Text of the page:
Baseball history unpacked, June 6

On Mondays, Wednesdays, and Fridays, Bleed Cubbie Blue is pleased to present a light-hearted, Cubes-centric look at baseball’s colorful past, with plenty of the lore and various narratives to follow as they unfold over the course of time. Here’s a handy Cubes timeline, to help you follow along. We also include Cubes’ player birthdays and a bit of world history, for context.

Today in baseball history:

  • 1892 – Benjamin Harrison became the first US President to attend a major league game as he watches the Cincinnati Reds defeat the hometown Washington Senators in 11 innings, 6-5. (2)
  • 1920 – The St. Louis Cardinals play their last game at Robison Field (renamed “Cardinal Field” in 1917), their home field since 1893, beating the Chicago Cubs, 5-2. One of new owner Sam Breadon’s first decisions was to agree to a ten-year lease for $20,000 annually, allowing his team to move six blocks to share Sportsman’s Park with the St. Louis Browns, and then using the money from selling the aging ballpark to finance Branch Rickey’s* idea of ​​establishing a farm system by investing in a club affiliation with a minor league team in Houston. (2)
  • 1921 – Bill Gatewood of the Detroit Stars pitches the first no-hitter in the history of the Negro National League, defeating the Cuban Stars, 4-0. (2)
  • 1939 – Bert and George Bebble and Carl Stotz form the Little League organization in Williamsport, Pennsylvania. The three youth teams in the league have uniforms thanks to a $35 donation. (2)
  • 1941 – The New York Giants become the first team to wear protective headgear as they used plastic helmets in a game against the Pittsburgh Pirates. Pittsburgh wins the doubleheader, 5-4 and 4-3. In the nightcap, the Pirates’ Rip Sewell sets a National League record by totaling 11 assists for a pitcher. (1,2)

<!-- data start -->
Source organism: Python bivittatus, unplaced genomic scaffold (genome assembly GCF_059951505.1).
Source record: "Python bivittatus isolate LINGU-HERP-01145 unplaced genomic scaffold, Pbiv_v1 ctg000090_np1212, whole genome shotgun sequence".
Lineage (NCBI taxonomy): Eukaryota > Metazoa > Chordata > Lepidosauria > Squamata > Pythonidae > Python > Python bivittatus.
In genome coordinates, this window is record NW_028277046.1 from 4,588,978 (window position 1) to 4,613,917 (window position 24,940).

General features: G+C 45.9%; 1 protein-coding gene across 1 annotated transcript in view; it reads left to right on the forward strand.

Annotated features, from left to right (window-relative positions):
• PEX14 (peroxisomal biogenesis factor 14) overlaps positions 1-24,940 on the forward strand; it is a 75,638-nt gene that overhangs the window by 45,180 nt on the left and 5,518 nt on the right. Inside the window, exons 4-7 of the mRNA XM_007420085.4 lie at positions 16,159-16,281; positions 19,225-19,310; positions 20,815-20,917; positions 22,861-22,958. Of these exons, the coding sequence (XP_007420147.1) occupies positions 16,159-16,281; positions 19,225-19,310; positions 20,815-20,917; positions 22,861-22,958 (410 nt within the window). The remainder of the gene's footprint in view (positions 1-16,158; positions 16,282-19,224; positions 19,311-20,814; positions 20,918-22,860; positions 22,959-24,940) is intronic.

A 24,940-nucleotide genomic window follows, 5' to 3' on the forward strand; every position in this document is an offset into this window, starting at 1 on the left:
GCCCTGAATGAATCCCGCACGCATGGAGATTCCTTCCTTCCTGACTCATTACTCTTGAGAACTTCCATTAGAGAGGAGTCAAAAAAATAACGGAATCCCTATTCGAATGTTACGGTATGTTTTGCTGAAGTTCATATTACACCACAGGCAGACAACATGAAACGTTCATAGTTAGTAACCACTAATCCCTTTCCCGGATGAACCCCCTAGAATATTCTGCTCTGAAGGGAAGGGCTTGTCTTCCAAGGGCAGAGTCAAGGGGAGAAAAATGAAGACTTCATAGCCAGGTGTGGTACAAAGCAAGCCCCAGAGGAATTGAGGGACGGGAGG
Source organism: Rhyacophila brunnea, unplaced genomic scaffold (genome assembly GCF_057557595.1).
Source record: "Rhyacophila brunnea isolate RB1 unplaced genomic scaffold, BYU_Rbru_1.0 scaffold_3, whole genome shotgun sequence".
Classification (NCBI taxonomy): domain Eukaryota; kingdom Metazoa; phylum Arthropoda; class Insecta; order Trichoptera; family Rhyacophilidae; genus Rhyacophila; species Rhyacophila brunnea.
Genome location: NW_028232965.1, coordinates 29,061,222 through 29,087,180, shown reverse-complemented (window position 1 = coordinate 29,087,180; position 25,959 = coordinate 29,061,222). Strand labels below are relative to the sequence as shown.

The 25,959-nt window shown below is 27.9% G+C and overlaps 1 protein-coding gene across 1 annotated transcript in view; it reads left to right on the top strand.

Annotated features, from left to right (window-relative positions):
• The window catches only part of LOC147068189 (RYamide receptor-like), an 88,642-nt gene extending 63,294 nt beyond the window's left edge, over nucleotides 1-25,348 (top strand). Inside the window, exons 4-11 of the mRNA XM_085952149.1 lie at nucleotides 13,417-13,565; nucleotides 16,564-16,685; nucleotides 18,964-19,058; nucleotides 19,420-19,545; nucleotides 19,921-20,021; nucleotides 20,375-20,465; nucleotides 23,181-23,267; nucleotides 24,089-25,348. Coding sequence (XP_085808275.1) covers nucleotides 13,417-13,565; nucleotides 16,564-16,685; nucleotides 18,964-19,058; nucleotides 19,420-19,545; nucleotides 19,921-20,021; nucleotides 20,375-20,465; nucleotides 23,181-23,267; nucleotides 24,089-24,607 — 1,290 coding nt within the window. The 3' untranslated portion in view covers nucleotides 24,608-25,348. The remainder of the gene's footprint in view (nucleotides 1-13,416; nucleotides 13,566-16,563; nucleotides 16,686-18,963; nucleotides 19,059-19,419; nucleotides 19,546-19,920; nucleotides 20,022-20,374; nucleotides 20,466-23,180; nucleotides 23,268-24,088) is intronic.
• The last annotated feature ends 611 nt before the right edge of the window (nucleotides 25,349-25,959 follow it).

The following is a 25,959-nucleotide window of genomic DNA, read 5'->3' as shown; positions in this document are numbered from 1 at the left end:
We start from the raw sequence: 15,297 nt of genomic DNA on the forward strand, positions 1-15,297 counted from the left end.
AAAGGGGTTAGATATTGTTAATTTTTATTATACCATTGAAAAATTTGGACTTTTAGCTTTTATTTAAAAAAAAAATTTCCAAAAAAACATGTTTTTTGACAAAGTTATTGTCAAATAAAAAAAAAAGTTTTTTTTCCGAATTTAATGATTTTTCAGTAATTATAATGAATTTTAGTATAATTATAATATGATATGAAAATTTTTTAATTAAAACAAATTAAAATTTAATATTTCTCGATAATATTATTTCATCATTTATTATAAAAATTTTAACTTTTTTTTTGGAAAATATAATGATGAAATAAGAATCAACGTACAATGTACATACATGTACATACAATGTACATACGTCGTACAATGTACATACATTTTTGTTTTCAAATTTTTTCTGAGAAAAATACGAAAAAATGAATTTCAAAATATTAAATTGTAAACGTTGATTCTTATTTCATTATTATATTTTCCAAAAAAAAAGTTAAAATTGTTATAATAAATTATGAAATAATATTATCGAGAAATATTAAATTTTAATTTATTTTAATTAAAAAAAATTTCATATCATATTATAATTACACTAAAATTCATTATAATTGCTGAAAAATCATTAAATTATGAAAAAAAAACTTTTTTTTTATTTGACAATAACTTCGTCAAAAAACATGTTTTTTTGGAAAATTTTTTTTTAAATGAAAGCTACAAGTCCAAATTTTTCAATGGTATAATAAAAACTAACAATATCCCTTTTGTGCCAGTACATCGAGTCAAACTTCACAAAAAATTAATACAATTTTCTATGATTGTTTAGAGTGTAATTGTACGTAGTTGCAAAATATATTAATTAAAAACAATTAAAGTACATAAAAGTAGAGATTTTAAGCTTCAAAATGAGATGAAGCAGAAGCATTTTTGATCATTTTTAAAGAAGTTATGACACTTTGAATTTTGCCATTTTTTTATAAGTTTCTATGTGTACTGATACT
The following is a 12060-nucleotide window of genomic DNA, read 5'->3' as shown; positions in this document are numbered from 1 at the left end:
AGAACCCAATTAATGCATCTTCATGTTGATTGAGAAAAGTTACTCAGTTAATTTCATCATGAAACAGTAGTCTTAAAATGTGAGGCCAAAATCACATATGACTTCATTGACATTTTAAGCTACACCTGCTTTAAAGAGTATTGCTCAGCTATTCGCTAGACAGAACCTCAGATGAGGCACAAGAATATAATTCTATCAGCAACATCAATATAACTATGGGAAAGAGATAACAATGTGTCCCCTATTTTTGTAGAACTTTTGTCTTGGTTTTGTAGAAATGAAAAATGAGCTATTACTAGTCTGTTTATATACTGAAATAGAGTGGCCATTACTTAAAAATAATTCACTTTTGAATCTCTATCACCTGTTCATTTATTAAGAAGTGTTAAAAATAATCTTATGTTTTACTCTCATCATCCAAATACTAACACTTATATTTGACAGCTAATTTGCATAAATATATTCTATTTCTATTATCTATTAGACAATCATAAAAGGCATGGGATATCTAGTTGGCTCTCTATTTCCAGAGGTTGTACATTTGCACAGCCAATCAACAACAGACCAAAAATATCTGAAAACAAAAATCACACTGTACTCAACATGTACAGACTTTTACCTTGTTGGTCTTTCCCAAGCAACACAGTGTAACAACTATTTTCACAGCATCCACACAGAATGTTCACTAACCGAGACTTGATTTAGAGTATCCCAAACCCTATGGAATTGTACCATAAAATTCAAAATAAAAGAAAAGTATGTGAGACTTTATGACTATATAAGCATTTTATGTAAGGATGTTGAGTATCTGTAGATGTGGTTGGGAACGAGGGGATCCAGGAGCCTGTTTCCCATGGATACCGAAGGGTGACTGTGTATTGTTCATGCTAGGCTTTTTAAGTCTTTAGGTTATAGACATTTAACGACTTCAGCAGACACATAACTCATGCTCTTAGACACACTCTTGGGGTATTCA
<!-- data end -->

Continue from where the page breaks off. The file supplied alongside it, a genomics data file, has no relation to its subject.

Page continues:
• 1986 – San Diego Padres manager Steve Boros is ejected before the first pitch of the game with the Atlanta Braves when he tries to give umpire Charlie Williams a videotape of a disputed play in the previous night’s 4-2 loss to Atlanta. (2)
  • 1996 – For only the second time in major league history and first in the American League, a cycle and a triple play take place in the same game. John Valentin of the Boston Red Sox hits for the cycle, while the Chicago White Sox turn a triple play in Boston’s 7-4 victory. In 1931, outfielder Chuck Klein of the Philadelphia Phillies hit for the cycle in a game in which Philadelphia turned a triple play against the Chicago Cubs. (2)
  • 2003 – Insisting the corked bat, designed to put on home run displays during batting practice, was accidentally used in a game against the Tampa Bay Devil Rays, Chicago Cubs slugger Sammy Sosa is suspended for eight games by Major League Baseball. Bob Watson, baseball’s vice president of on-field operations, agrees that the Cubs outfielder’s use of an illegal bat was an “isolated incident,” but one that still deserves a penalty. (2)

Cubes birthdays: Jim St. Vrain, Bill Lange, Ray Pierce, Bob Talbot, Brooks Kieschnick. Also notable: Bill Dickey HOF.

Today in world history:

  • 1328 – Franciscan theologian William of Ockham [Occam] excommunicated by Pope John XXII.
  • 1772 – Haitian explorer Jean Baptiste-Pointe Du Sable settles in Chicago.
  • 1813 – US invasion of Canada halted at Stoney Creek (Ontario).
  • 1892 – Chicago South Side Elevated Railroad opens (first 3.6 miles).
  • 1925 – Walter Chrysler founds automobile manufacturer Chrysler Corporation.
  • 1966 – NFL & AFL announce their merger.
  • 1968 Senator Robert F. Kennedy dies from his wounds after he was shot the previous night.

Common sources:

*pictured.

There is a very active baseball history community and there are many facets to their views. We strive for clarity. Please be aware that we are trying to make the historical record as represented by our main sources coherent and as accurate as is possible. No item is posted here without corroboration. Some of these items spread from site to site without being verified. That is exactly why we ask for reputable sources, so that we can address them to the originators. BBRef is very cooperative in this regard, as are SABR and the Baseball Almanac. We have removed thenationalpastime from our sourcing list, as there have been multiple complaints about their content and they do not respond to attempts to communicate.

Also please remember that this is supposed to be fun.

Thank you for your cooperation. And thanks for reading!

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